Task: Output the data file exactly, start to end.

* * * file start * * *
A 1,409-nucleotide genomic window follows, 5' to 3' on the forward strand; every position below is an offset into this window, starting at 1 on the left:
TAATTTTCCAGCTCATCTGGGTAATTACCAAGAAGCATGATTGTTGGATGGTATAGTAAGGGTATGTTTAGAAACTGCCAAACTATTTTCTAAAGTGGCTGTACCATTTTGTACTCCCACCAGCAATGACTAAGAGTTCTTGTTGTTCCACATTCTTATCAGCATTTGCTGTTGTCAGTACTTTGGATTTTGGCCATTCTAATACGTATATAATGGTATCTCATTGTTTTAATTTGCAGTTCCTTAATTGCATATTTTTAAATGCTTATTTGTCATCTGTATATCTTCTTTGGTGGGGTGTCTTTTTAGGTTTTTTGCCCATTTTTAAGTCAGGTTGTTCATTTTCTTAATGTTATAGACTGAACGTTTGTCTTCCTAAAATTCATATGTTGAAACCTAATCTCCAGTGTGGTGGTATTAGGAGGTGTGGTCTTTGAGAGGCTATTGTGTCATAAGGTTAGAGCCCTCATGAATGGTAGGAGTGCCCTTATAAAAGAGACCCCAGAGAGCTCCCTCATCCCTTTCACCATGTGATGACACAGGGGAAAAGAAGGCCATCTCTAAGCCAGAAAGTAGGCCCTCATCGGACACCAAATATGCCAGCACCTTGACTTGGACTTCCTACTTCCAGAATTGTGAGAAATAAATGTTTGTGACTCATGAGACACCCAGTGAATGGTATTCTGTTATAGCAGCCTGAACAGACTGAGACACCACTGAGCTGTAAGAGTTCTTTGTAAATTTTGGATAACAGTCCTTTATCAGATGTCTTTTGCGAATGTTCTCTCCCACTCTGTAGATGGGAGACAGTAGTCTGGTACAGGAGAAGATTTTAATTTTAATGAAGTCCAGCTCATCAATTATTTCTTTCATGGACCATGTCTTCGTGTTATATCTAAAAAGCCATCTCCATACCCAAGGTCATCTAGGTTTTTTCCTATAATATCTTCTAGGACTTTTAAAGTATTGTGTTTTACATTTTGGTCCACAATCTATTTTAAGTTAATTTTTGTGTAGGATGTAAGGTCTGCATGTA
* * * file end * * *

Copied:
A 1,409-nucleotide genomic window follows, 5' to 3' on the forward strand; every position below is an offset into this window, starting at 1 on the left:
TAATTTTCCAGCTCATCTGGGTAATTACCAAGAAGCATGATTGTTGGATGGTATAGTAAGGGTATGTTTAGAAACTGCCAAACTATTTTCTAAAGTGGCTGTACCATTTTGTACTCCCACCAGCAATGACTAAGAGTTCTTGTTGTTCCACATTCTTATCAGCATTTGCTGTTGTCAGTACTTTGGATTTTGGCCATTCTAATACGTATATAATGGTATCTCATTGTTTTAATTTGCAGTTCCTTAATTGCATATTTTTAAATGCTTATTTGTCATCTGTATATCTTCTTTGGTGGGGTGTCTTTTTAGGTTTTTTGCCCATTTTTAAGTCAGGTTGTTCATTTTCTTAATGTTATAGACTGAACGTTTGTCTTCCTAAAATTCATATGTTGAAACCTAATCTCCAGTGTGGTGGTATTAGGAGGTGTGGTCTTTGAGAGGCTATTGTGTCATAAGGTTAGAGCCCTCATGAATGGTAGGAGTGCCCTTATAAAAGAGACCCCAGAGAGCTCCCTCATCCCTTTCACCATGTGATGACACAGGGGAAAAGAAGGCCATCTCTAAGCCAGAAAGTAGGCCCTCATCGGACACCAAATATGCCAGCACCTTGACTTGGACTTCCTACTTCCAGAATTGTGAGAAATAAATGTTTGTGACTCATGAGACACCCAGTGAATGGTATTCTGTTATAGCAGCCTGAACAGACTGAGACACCACTGAGCTGTAAGAGTTCTTTGTAAATTTTGGATAACAGTCCTTTATCAGATGTCTTTTGCGAATGTTCTCTCCCACTCTGTAGATGGGAGACAGTAGTCTGGTACAGGAGAAGATTTTAATTTTAATGAAGTCCAGCTCATCAATTATTTCTTTCATGGACCATGTCTTCGTGTTATATCTAAAAAGCCATCTCCATACCCAAGGTCATCTAGGTTTTTTCCTATAATATCTTCTAGGACTTTTAAAGTATTGTGTTTTACATTTTGGTCCACAATCTATTTTAAGTTAATTTTTGTGTAGGATGTAAGGTCTGCATGTA